Vietnam was of course originally colonised by the French last century, and there followed a long resistance by the Vietnamese people against the French colonial regime. The French were of course defeated by the Japanese during World War Two.
However, at War’s end, when the Vietnamese nationalist leader Ho Chi Minh expected to take control over a free Vietnam, the French with British help returned and reestablished their exploitative colonial rule. As a result there then followed a long conflict between Ho Chi Minh’s Viet Minh against the French. The French were finally defeated and withdrew in 1954.
However, this was not the end of the struggle for freedom for the Vietnamese People.
Remember, this was a time at the height of the Cold War and the Korean conflict. As such, the US had this narrow minded containment policy. It perceived communism was expanding everywhere and everywhere directed by the Soviet Union and the Red Chinese.
As such the United States believed that Ho and the Vietnamese people’s struggle was nothing less than communist expansionism directed by the Soviet Union, and therefore had to be military contained. Nothing could be more further from the truth.
As such, the US had supported the French, and when the French were thrown out, then they began to support their own puppet dictator Diem. The Viet Minh of course picked their guns up and began to fight Diem and his forces and then the Americans who increasingly intervened.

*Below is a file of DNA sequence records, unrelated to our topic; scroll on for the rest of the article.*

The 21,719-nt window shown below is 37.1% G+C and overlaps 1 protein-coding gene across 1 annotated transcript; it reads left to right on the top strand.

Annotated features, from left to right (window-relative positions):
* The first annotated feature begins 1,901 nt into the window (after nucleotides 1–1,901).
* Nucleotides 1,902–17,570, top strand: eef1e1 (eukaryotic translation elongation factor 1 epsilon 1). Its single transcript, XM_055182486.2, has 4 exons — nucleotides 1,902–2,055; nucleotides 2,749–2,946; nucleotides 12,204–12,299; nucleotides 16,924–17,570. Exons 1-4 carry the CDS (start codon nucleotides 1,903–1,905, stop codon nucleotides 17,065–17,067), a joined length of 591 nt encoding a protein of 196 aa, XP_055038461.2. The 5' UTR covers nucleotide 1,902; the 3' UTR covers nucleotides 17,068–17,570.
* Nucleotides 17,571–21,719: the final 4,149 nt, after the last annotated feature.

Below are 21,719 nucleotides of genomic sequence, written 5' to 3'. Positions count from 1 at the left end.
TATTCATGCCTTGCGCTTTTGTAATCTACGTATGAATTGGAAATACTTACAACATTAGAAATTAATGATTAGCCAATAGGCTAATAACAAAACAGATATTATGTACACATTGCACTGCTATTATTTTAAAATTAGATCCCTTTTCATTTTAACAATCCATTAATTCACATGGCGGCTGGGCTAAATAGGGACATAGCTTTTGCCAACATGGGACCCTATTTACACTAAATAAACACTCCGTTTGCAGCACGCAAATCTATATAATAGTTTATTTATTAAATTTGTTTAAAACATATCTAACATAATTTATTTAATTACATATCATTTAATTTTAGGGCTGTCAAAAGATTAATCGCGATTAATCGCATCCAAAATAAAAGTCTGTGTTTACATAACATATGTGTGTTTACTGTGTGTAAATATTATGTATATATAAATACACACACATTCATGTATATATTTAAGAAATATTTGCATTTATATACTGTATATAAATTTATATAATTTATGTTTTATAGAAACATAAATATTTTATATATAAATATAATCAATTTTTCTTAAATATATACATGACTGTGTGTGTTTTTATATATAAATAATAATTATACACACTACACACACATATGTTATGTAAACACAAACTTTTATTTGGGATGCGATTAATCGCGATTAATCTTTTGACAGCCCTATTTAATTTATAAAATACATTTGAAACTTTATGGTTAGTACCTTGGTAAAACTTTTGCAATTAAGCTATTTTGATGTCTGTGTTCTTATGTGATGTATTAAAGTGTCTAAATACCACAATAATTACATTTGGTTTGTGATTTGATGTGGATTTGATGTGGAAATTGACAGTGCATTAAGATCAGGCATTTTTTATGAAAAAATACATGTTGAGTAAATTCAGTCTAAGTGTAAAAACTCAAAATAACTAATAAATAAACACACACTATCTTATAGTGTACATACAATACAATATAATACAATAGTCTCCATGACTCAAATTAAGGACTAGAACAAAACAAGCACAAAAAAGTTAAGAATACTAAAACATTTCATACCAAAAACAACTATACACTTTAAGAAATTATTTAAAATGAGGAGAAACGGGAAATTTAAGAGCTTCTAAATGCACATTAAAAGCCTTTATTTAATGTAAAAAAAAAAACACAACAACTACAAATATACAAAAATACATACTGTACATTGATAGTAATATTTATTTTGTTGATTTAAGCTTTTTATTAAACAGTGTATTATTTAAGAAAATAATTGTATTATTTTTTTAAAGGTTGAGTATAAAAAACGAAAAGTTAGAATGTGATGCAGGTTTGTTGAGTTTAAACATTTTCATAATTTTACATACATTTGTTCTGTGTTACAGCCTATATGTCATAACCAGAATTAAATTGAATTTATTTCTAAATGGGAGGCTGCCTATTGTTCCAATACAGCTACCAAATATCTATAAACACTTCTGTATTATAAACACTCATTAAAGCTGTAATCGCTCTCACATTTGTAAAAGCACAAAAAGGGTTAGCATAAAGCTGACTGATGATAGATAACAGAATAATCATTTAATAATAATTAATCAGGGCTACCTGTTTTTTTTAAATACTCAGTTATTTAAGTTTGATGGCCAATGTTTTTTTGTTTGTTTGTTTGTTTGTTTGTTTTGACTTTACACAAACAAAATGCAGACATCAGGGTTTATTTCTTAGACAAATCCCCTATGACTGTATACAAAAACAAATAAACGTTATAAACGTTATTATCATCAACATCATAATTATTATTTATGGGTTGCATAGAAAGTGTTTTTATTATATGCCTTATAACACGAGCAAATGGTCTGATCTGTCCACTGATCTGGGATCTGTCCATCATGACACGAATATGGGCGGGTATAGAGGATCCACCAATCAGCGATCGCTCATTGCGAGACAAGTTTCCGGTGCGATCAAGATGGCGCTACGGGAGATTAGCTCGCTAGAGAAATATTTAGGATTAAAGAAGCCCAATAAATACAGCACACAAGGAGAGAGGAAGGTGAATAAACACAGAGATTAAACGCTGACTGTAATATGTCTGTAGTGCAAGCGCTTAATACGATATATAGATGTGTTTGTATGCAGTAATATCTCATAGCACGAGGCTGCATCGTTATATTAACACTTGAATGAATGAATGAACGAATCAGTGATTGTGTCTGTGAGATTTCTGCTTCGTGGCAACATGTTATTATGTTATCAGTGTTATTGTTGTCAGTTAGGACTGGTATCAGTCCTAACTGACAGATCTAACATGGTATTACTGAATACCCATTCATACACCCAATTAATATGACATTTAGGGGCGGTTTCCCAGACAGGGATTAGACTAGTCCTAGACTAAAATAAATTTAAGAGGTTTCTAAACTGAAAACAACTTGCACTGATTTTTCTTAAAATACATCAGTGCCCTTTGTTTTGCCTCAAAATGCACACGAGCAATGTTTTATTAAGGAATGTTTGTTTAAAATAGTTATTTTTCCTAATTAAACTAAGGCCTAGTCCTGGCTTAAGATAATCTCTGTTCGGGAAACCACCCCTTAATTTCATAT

What developed was a conflict ostensibly between North and South Vietnam, two artificial creations put in place in 1954, as a temporary solution to the conflict.
Elections were to be held two years later, but Diem of course refused and the conflict was on again - with the Vietnamese people fighting for reunification and sovereignty, and the Americans and their Vietnamese proxies fighting to prop up the regime and defend US economic and geo-strategic interests in the name of containing communism.
The US of course came up against People’s War for the first time in Vietnam, and the conflict was largely lost by 1963 - though it ultimately dragged on to 1975 with devastating losses to both sides.
The United States was of course forced to rethink the whole way it saw itself and the world, and to redefine itself accordingly. This was done temporarily under President Carter. But it was largely turned around again by Reagan and the militarists that supported him.